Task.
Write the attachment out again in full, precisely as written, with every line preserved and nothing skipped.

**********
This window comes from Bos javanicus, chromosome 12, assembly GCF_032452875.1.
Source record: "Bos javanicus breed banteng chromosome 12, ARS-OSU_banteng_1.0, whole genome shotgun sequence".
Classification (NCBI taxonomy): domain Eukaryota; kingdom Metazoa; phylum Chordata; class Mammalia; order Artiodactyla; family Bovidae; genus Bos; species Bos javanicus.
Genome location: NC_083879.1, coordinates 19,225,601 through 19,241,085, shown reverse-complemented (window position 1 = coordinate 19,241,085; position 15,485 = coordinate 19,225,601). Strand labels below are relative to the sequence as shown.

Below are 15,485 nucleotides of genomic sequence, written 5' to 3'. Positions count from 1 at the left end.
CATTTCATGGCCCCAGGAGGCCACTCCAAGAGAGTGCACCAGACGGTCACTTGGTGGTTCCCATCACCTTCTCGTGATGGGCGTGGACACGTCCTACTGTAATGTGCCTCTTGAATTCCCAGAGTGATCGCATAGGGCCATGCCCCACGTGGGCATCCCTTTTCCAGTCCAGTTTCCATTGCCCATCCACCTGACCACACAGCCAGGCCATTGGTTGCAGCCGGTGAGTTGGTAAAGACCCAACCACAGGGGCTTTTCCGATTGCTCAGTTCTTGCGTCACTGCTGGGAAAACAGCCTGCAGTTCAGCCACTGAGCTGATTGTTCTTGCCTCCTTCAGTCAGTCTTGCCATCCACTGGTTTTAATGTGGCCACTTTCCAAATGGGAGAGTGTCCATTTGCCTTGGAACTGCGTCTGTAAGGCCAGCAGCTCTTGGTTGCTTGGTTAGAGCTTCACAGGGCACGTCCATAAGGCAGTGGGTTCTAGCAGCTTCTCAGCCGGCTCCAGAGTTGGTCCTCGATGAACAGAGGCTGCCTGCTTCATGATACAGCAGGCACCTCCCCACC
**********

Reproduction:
This window comes from Bos javanicus, chromosome 12, assembly GCF_032452875.1.
Source record: "Bos javanicus breed banteng chromosome 12, ARS-OSU_banteng_1.0, whole genome shotgun sequence".
Classification (NCBI taxonomy): domain Eukaryota; kingdom Metazoa; phylum Chordata; class Mammalia; order Artiodactyla; family Bovidae; genus Bos; species Bos javanicus.
Genome location: NC_083879.1, coordinates 19,225,601 through 19,241,085, shown reverse-complemented (window position 1 = coordinate 19,241,085; position 15,485 = coordinate 19,225,601). Strand labels below are relative to the sequence as shown.

Below are 15,485 nucleotides of genomic sequence, written 5' to 3'. Positions count from 1 at the left end.
CATTTCATGGCCCCAGGAGGCCACTCCAAGAGAGTGCACCAGACGGTCACTTGGTGGTTCCCATCACCTTCTCGTGATGGGCGTGGACACGTCCTACTGTAATGTGCCTCTTGAATTCCCAGAGTGATCGCATAGGGCCATGCCCCACGTGGGCATCCCTTTTCCAGTCCAGTTTCCATTGCCCATCCACCTGACCACACAGCCAGGCCATTGGTTGCAGCCGGTGAGTTGGTAAAGACCCAACCACAGGGGCTTTTCCGATTGCTCAGTTCTTGCGTCACTGCTGGGAAAACAGCCTGCAGTTCAGCCACTGAGCTGATTGTTCTTGCCTCCTTCAGTCAGTCTTGCCATCCACTGGTTTTAATGTGGCCACTTTCCAAATGGGAGAGTGTCCATTTGCCTTGGAACTGCGTCTGTAAGGCCAGCAGCTCTTGGTTGCTTGGTTAGAGCTTCACAGGGCACGTCCATAAGGCAGTGGGTTCTAGCAGCTTCTCAGCCGGCTCCAGAGTTGGTCCTCGATGAACAGAGGCTGCCTGCTTCATGATACAGCAGGCACCTCCCCACC